What was quite rightly picked up by reviewers at the time, however, was the excellent quality of the recorded sound from Abbey Road Studio no.1. One critic, quoted in Jonathan Summers’s very useful notes, rated it as “[s]tunning! ... almost too vivid … larger than life … I really had to go outside on the landing, where I liked it still better” and then suggested that this recording might even mark the point where “recorders are reaching the limit of what one can stand in the ordinary small drawing-room”. Apparently rather frightened by that, the records show that EMI engineers made a note to “reduce level of dangerous passages” before the discs were released!
Rubinstein only ever recorded one of Rachmaninoff’s solo piano pieces—the C sharp minor Prelude—and the version we have here was his second attempt. Again, it is a perfectly fine interpretation but not one to pick off the shelves in preference to many others. As an encore here, though. it does its job well.
Given, though, that, taken together, the concerto and the Rhapsody clock in at less than 52 minutes, ought we to have been expecting something more substantial than just an encore at that point? I know that this is a bargain price disc—but does a bargain cease to be a real one if the product itself is, unlike that Sinatra moon, not much more than half full?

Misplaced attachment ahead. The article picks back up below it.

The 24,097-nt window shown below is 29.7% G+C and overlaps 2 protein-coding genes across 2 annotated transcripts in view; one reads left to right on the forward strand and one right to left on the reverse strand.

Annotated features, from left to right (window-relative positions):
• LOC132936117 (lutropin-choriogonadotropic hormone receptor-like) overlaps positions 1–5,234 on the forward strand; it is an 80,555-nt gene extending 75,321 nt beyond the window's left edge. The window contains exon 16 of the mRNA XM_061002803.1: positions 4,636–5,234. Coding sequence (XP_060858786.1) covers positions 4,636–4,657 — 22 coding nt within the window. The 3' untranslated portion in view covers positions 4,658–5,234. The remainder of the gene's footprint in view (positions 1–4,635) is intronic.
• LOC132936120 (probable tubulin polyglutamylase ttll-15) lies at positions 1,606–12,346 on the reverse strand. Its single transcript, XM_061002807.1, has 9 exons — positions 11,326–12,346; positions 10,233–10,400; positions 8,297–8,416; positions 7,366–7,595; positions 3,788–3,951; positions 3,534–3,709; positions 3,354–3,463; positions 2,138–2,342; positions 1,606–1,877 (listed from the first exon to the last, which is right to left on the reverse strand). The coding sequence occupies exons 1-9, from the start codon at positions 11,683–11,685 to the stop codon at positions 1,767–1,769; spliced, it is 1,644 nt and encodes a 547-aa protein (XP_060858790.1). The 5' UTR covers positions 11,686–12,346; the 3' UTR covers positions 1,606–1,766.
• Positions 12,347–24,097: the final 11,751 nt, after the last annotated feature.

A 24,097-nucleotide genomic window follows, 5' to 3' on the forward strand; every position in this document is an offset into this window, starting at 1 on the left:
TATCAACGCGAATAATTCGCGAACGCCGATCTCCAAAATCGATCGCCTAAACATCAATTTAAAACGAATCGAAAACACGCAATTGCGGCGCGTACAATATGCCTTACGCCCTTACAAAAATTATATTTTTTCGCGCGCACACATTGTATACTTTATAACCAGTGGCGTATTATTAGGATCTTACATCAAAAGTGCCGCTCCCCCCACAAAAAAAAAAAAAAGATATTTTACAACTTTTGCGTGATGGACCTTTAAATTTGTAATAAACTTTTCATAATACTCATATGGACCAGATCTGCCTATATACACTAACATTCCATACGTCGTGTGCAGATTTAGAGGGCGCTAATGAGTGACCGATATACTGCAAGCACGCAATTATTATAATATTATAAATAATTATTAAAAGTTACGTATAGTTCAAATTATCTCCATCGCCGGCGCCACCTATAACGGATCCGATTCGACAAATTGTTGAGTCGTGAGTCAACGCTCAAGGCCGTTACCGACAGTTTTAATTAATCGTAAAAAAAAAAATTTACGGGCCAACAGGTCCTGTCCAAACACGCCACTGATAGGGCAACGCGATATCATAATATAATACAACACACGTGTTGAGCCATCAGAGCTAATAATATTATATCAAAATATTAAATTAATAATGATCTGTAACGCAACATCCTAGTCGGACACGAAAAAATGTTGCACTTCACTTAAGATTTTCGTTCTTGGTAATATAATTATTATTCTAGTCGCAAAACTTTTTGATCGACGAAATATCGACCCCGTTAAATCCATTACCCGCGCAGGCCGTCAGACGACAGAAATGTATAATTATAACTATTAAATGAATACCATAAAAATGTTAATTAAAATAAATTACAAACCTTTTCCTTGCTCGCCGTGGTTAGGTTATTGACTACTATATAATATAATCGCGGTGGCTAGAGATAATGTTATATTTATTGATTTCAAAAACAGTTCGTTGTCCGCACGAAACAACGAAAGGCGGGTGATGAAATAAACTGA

Review By Gary Lemco,Audiophile Audition,June 2008
Though many collectors already own the RCA Rubinstein Edition, they may gravitate to these restored-sound inscriptions made possible through Mark Obert-Thorn and the Naxos label. Artur Rubinstein (1887-1982) played relatively little Rachmaninov, considering the vast scope of his repertory, but he did inscribe the C Minor Concerto four times, and this, from 27 May 1946 at Carnegie Hall, features some fast tempos and luxuriant tone. Working with the amiable Vladimir Golschmann (1893-1972), Rubinstein finds a conductor who accommodates the several deviations from the composer’s text, especially as the left-hand part of the last movement often eludes Rubinstein’s technique. In the 1950s, Rubinstein encountered similar problems in recording Rachmaninov with Fritz Reiner, and
The Rhapsody recording dates from 16-17 September 1947 for HMV on Abbey Road, evincing a high level of sound from the keyboard, upon which Rubinstein insisted. Rubinstein takes the three major sections of the Rhapsody rather programmatically, as a developing love-scene of the great violinist, who celebrates his dazzling technique, his amatory potential, and his contest with the forces of death. Despite the several takes required to complete the project, the performance proceeds seamlessly with its edits, the elan, speed, and excitement of the realization primary. The justly famous 18th Variation becomes a paean to both Rubinstein and the composer’s ability to find dazzling melody in an inversion of the A Minor Caprice. The equally ubiquitous Prelude in C-sharp Minor, the one solo piece by the composer Rubinstein recorded (twice, once in 1936 and this from 11 December 1950) is enjoys a taut, fast-paced lyricism, what Rubinstein once characterized as “brazen sweetness.”